Viewing Ingres as a complete artist, the “mélange singulier de qualitiés contraires,” one is faced with a truly puzzling quantity. Seen alongside the works of David, Goya, and even Delacroix, Ingres’s pictures lack style in the broadest sense of that term. That is to say that, while elements of technique, certain preferred modes of composition and figural conception, and certain types of subject matter persist from the beginning to the end of his career, Ingres never seems to possess a dependable intellectual mechanism, which he can rely on to bring parts into balance and assure success in one picture after another. This is particularly true in his non-portrait subjects. In his portraits he works on firm and generally consistent ground, benefiting from fluency which he attains at an early date in portrait drawings and which he carries directly into painted portraiture.

As a portraitist Ingres’s naturalism is as sensitive and flexible as it is unselfconscious. Portraiture is a world Ingres understands. Unlike Delacroix, Ingres is sensitive to the personalities of people, and as subjects they put him at ease, particularly if they are women. He rarely seems to struggle to establish the priorities of his effects as he draws his portrait subjects, and he rarely has difficulty with his color.

A degree of development is evident in his portraiture as it appears towards the beginning and end of his career. In the earlier portraits, both drawn and painted, the character of Ingres’s line is lace-like, and often forced through elaborations. Nevertheless, these portraits seem to dissolve the page upon which they sit in a way which is truly without precedent. This dissolution is accomplished without surrendering either the drawing to the page or the page to the drawing. The effect of dissolution results from Ingres’s almost unbelievable ability to inflect through drawing both the volume of figures and the space they inhabit with the white of his paper and the selective emphasis of his line. He rarely needs to model with light and dark, and the smallest shift in the character of his drawing can project both the form and the personality of one sitter after another.

In his later portrait drawings the qualities are very much the same, but the line is both more abbreviated and more certain. It never risks elaboration, but it never loses elegance and life. Together with the greater conciseness of the later portrait drawings is an increase in the intimacy established between Ingres and his subject.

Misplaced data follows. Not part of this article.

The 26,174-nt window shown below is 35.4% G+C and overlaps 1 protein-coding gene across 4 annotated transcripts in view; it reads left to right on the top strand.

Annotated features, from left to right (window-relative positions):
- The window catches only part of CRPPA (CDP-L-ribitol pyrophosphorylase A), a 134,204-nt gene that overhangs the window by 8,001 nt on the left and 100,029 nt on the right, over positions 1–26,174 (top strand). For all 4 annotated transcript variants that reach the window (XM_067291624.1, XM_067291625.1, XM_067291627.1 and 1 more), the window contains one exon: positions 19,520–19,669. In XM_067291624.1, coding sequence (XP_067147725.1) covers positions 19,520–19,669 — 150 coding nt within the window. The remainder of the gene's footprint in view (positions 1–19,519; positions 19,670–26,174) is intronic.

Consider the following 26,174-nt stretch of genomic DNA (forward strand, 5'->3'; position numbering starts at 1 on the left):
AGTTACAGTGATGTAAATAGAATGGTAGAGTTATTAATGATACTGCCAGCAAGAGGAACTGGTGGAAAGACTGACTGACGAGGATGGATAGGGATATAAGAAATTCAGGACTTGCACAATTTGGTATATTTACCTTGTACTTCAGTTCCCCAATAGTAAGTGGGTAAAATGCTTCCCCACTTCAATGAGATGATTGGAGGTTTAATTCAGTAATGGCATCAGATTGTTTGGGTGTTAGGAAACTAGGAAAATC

The progress of this increasing intimacy is most evident in the painted portraits. Looking, for example, at the Mlle. Rivière of 1805, it is clear that Ingres’s relationship with the subject is formal in every respect. The image is elegant, but cold and aloof, towering over the viewer and set against a rigid landscape backdrop. By 1826 and the Mme. Marcotte de Sainte Marie Ingres’s view has softened. He seems to converse with the figure in a domestic setting which, although unspecific, is shared by subject and artist alike. The subject’s costume and setting are perceived more sensuously, and the image in general is less hard and abstract. It is, however, still subject to firmness and definition of both color and drawing. The Mme. Marcotte is a more romantic image than the Mlle. Rivière, but its romanticism is achieved within the context of Ingres’s conception of form and without the devices of romantic painting in general. For the Mme. Moitessier of 1856 the closeness of psychological contact between painter and subject is made even more explicit, so much so that Ingres seems to recoil somewhat from his accomplishment. Two devices, the mirror and the fresh immediacy of the subject’s gown, which literally floods the foreground of the picture, draw the painter and the spectator alike into the physical and psychological presence of the subject. The setting, the room to be more precise, engulfs the spectator. The mirror, because of its closeness and size, completes the space behind the spectator and, in effect, locks him in an intensely close dialogue with the subject. Degas will struggle for thirty years to attain a realist presence of this sort, and Manet will return to the device of the large mirror to compress the dialogue between the spectator and the young bar-maid of the Folies-Bergère. Ingres, however, draws back from his penultimate realist accomplishment by rounding out (classicizing) the arms and face of his subject, simplifying her profile in the mirror, and in general trying to cool Ingres, Sell Portrait off the impact of the confrontation.